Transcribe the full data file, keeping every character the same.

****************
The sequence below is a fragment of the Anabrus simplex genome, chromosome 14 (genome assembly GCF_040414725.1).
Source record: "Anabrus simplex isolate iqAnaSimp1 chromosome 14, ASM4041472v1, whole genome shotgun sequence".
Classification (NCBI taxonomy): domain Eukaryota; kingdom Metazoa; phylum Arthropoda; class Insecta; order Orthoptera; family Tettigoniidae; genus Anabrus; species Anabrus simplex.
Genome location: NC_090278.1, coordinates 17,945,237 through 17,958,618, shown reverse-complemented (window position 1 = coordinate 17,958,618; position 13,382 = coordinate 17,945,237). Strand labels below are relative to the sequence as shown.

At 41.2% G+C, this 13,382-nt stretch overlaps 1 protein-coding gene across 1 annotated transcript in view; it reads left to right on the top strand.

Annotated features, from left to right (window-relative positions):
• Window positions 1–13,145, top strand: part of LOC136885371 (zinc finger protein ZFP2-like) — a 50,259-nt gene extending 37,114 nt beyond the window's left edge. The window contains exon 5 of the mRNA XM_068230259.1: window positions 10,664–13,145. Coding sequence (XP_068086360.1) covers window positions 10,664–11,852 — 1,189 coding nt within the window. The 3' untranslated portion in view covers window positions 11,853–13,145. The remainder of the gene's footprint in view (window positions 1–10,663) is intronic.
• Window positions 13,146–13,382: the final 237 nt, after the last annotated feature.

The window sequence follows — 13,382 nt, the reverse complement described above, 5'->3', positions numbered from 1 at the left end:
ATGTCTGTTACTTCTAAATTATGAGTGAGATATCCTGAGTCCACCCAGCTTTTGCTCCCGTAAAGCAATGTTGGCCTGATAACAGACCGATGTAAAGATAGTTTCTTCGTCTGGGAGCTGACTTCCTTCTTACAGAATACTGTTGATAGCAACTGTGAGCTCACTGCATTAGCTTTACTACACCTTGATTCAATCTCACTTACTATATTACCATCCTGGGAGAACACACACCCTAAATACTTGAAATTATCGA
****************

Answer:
The sequence below is a fragment of the Anabrus simplex genome, chromosome 14 (genome assembly GCF_040414725.1).
Source record: "Anabrus simplex isolate iqAnaSimp1 chromosome 14, ASM4041472v1, whole genome shotgun sequence".
Classification (NCBI taxonomy): domain Eukaryota; kingdom Metazoa; phylum Arthropoda; class Insecta; order Orthoptera; family Tettigoniidae; genus Anabrus; species Anabrus simplex.
Genome location: NC_090278.1, coordinates 17,945,237 through 17,958,618, shown reverse-complemented (window position 1 = coordinate 17,958,618; position 13,382 = coordinate 17,945,237). Strand labels below are relative to the sequence as shown.

At 41.2% G+C, this 13,382-nt stretch overlaps 1 protein-coding gene across 1 annotated transcript in view; it reads left to right on the top strand.

Annotated features, from left to right (window-relative positions):
• Window positions 1–13,145, top strand: part of LOC136885371 (zinc finger protein ZFP2-like) — a 50,259-nt gene extending 37,114 nt beyond the window's left edge. The window contains exon 5 of the mRNA XM_068230259.1: window positions 10,664–13,145. Coding sequence (XP_068086360.1) covers window positions 10,664–11,852 — 1,189 coding nt within the window. The 3' untranslated portion in view covers window positions 11,853–13,145. The remainder of the gene's footprint in view (window positions 1–10,663) is intronic.
• Window positions 13,146–13,382: the final 237 nt, after the last annotated feature.

The window sequence follows — 13,382 nt, the reverse complement described above, 5'->3', positions numbered from 1 at the left end:
ATGTCTGTTACTTCTAAATTATGAGTGAGATATCCTGAGTCCACCCAGCTTTTGCTCCCGTAAAGCAATGTTGGCCTGATAACAGACCGATGTAAAGATAGTTTCTTCGTCTGGGAGCTGACTTCCTTCTTACAGAATACTGTTGATAGCAACTGTGAGCTCACTGCATTAGCTTTACTACACCTTGATTCAATCTCACTTACTATATTACCATCCTGGGAGAACACACACCCTAAATACTTGAAATTATCGA